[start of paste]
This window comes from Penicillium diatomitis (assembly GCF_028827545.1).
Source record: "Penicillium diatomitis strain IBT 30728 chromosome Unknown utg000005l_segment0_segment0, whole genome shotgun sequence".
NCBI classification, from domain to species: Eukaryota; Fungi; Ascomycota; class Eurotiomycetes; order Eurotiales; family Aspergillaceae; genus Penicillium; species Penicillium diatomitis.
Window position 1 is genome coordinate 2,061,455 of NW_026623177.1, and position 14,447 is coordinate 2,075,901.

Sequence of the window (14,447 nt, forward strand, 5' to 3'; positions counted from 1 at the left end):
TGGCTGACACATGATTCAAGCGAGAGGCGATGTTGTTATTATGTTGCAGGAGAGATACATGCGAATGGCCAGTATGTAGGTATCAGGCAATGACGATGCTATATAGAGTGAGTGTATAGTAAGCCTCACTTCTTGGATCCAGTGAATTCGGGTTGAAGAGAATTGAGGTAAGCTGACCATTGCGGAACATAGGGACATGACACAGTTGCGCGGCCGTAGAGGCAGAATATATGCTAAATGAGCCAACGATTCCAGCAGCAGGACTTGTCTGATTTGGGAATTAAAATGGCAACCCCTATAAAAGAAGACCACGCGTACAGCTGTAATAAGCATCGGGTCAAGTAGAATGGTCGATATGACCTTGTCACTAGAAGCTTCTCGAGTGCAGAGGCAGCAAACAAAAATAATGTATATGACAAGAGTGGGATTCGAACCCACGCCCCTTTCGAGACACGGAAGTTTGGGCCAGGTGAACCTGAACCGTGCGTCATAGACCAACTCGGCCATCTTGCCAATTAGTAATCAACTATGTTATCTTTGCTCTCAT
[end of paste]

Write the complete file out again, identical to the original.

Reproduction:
This window comes from Penicillium diatomitis (assembly GCF_028827545.1).
Source record: "Penicillium diatomitis strain IBT 30728 chromosome Unknown utg000005l_segment0_segment0, whole genome shotgun sequence".
NCBI classification, from domain to species: Eukaryota; Fungi; Ascomycota; class Eurotiomycetes; order Eurotiales; family Aspergillaceae; genus Penicillium; species Penicillium diatomitis.
Window position 1 is genome coordinate 2,061,455 of NW_026623177.1, and position 14,447 is coordinate 2,075,901.

Sequence of the window (14,447 nt, forward strand, 5' to 3'; positions counted from 1 at the left end):
TGGCTGACACATGATTCAAGCGAGAGGCGATGTTGTTATTATGTTGCAGGAGAGATACATGCGAATGGCCAGTATGTAGGTATCAGGCAATGACGATGCTATATAGAGTGAGTGTATAGTAAGCCTCACTTCTTGGATCCAGTGAATTCGGGTTGAAGAGAATTGAGGTAAGCTGACCATTGCGGAACATAGGGACATGACACAGTTGCGCGGCCGTAGAGGCAGAATATATGCTAAATGAGCCAACGATTCCAGCAGCAGGACTTGTCTGATTTGGGAATTAAAATGGCAACCCCTATAAAAGAAGACCACGCGTACAGCTGTAATAAGCATCGGGTCAAGTAGAATGGTCGATATGACCTTGTCACTAGAAGCTTCTCGAGTGCAGAGGCAGCAAACAAAAATAATGTATATGACAAGAGTGGGATTCGAACCCACGCCCCTTTCGAGACACGGAAGTTTGGGCCAGGTGAACCTGAACCGTGCGTCATAGACCAACTCGGCCATCTTGCCAATTAGTAATCAACTATGTTATCTTTGCTCTCAT